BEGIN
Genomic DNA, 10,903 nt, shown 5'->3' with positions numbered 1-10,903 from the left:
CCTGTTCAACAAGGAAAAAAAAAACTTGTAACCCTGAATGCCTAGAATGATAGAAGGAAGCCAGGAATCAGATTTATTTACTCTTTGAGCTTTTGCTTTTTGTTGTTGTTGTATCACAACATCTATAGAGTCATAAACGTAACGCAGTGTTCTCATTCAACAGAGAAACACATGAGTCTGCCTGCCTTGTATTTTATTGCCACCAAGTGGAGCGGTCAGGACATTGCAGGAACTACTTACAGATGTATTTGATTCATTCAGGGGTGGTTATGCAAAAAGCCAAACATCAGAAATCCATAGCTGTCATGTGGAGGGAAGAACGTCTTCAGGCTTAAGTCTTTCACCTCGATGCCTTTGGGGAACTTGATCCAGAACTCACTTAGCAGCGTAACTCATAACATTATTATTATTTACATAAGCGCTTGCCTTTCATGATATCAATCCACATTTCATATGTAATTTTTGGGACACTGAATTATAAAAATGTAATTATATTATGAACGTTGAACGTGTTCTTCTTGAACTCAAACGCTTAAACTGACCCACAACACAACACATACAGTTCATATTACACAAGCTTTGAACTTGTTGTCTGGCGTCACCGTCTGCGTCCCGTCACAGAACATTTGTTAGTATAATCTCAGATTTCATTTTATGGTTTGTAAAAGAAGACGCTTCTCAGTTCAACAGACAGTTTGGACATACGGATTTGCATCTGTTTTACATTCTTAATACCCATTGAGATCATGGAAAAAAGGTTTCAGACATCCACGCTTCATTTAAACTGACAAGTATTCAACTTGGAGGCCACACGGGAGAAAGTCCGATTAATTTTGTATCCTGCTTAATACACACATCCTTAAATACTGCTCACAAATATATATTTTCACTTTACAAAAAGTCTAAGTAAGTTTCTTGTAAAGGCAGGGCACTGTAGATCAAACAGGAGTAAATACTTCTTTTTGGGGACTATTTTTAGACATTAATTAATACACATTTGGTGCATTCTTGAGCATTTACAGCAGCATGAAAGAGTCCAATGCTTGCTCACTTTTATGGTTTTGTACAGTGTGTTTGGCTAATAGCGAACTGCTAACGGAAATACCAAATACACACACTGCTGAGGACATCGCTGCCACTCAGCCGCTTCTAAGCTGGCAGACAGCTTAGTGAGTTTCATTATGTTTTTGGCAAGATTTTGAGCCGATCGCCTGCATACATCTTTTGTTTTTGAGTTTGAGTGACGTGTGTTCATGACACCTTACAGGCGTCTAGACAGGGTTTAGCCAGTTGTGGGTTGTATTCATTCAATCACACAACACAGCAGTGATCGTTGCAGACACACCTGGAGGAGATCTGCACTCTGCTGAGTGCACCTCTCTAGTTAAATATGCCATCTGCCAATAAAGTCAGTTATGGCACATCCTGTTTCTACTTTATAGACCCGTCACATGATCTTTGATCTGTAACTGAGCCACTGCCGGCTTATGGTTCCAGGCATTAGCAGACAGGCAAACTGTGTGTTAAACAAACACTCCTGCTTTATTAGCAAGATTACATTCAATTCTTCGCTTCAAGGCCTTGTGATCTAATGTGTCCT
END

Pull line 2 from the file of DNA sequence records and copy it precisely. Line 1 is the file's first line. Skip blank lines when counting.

CCTGTTCAACAAGGAAAAAAAAAACTTGTAACCCTGAATGCCTAGAATGATAGAAGGAAGCCAGGAATCAGATTTATTTACTCTTTGAGCTTTTGCTTTTTGTTGTTGTTGTATCACAACATCTATAGAGTCATAAACGTAACGCAGTGTTCTCATTCAACAGAGAAACACATGAGTCTGCCTGCCTTGTATTTTATTGCCACCAAGTGGAGCGGTCAGGACATTGCAGGAACTACTTACAGATGTATTTGATTCATTCAGGGGTGGTTATGCAAAAAGCCAAACATCAGAAATCCATAGCTGTCATGTGGAGGGAAGAACGTCTTCAGGCTTAAGTCTTTCACCTCGATGCCTTTGGGGAACTTGATCCAGAACTCACTTAGCAGCGTAACTCATAACATTATTATTATTTACATAAGCGCTTGCCTTTCATGATATCAATCCACATTTCATATGTAATTTTTGGGACACTGAATTATAAAAATGTAATTATATTATGAACGTTGAACGTGTTCTTCTTGAACTCAAACGCTTAAACTGACCCACAACACAACACATACAGTTCATATTACACAAGCTTTGAACTTGTTGTCTGGCGTCACCGTCTGCGTCCCGTCACAGAACATTTGTTAGTATAATCTCAGATTTCATTTTATGGTTTGTAAAAGAAGACGCTTCTCAGTTCAACAGACAGTTTGGACATACGGATTTGCATCTGTTTTACATTCTTAATACCCATTGAGATCATGGAAAAAAGGTTTCAGACATCCACGCTTCATTTAAACTGACAAGTATTCAACTTGGAGGCCACACGGGAGAAAGTCCGATTAATTTTGTATCCTGCTTAATACACACATCCTTAAATACTGCTCACAAATATATATTTTCACTTTACAAAAAGTCTAAGTAAGTTTCTTGTAAAGGCAGGGCACTGTAGATCAAACAGGAGTAAATACTTCTTTTTGGGGACTATTTTTAGACATTAATTAATACACATTTGGTGCATTCTTGAGCATTTACAGCAGCATGAAAGAGTCCAATGCTTGCTCACTTTTATGGTTTTGTACAGTGTGTTTGGCTAATAGCGAACTGCTAACGGAAATACCAAATACACACACTGCTGAGGACATCGCTGCCACTCAGCCGCTTCTAAGCTGGCAGACAGCTTAGTGAGTTTCATTATGTTTTTGGCAAGATTTTGAGCCGATCGCCTGCATACATCTTTTGTTTTTGAGTTTGAGTGACGTGTGTTCATGACACCTTACAGGCGTCTAGACAGGGTTTAGCCAGTTGTGGGTTGTATTCATTCAATCACACAACACAGCAGTGATCGTTGCAGACACACCTGGAGGAGATCTGCACTCTGCTGAGTGCACCTCTCTAGTTAAATATGCCATCTGCCAATAAAGTCAGTTATGGCACATCCTGTTTCTACTTTATAGACCCGTCACATGATCTTTGATCTGTAACTGAGCCACTGCCGGCTTATGGTTCCAGGCATTAGCAGACAGGCAAACTGTGTGTTAAACAAACACTCCTGCTTTATTAGCAAGATTACATTCAATTCTTCGCTTCAAGGCCTTGTGATCTAATGTGTCCT